DELRAY BEACH, Florida (AP) – A city in South Florida has launched a new program aimed at curbing the spread of a growing wildcat population.
The city of Delray Beach recently allocated $ 25,000 to neuter and vaccinate cats that roam freely in the area. Officials estimate that there are between 7,000 and 10,000 feral cats in the city.
Heidi Nielsen, director of information and public relations for the Peggy Adams Animal Rescue League, told SunSentinel that female cats can give birth to up to three litters per year.
Left unchecked, she said these numbers are growing exponentially and can pose a health risk to residents through diseases such as rabies. They are also a predatory threat to birds.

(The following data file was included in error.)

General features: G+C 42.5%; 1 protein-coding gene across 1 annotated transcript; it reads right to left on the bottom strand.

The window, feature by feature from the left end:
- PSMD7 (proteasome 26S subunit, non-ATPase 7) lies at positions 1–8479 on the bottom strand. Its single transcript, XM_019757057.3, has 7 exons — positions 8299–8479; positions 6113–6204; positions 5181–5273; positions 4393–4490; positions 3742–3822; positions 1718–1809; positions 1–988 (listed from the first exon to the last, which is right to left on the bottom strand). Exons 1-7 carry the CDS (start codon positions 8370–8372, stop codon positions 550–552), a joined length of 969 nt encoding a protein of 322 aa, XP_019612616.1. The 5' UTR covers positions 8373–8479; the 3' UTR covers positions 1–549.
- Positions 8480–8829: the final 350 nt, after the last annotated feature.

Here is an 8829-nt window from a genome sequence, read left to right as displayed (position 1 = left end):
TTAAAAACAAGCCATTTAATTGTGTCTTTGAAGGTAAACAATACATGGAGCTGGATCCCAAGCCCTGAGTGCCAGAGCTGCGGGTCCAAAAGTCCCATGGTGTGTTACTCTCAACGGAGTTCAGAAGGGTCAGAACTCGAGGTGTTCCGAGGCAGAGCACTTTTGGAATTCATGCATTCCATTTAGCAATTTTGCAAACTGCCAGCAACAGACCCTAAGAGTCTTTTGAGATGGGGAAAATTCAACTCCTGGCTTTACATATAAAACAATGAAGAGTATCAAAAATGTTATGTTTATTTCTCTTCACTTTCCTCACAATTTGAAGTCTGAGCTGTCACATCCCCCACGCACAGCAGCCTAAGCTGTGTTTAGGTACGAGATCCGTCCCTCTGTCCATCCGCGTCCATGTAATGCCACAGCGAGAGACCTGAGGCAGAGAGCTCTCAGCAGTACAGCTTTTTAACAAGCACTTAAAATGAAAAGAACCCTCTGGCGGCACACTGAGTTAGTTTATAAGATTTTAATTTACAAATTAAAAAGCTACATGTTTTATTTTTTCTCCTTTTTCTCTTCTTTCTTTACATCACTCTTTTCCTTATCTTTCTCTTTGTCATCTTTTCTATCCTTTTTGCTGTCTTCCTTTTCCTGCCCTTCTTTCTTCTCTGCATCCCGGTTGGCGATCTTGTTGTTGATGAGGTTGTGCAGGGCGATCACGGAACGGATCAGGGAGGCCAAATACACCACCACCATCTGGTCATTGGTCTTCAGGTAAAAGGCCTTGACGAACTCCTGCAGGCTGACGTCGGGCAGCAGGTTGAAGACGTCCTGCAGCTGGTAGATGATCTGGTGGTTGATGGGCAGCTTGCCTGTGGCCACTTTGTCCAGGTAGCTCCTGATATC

“It doesn’t take long for a small cat population to become a very large cat population,” said Neilsen.
The Delray Beach program uses animal experts to capture stray cats and bring them to a veterinarian. After anesthesia, the cats are neutered or neutered, given a rabies vaccine and an implanted microchip.
The entire process takes about an hour and the cat is returned to its original territory. The program is scheduled to start in November.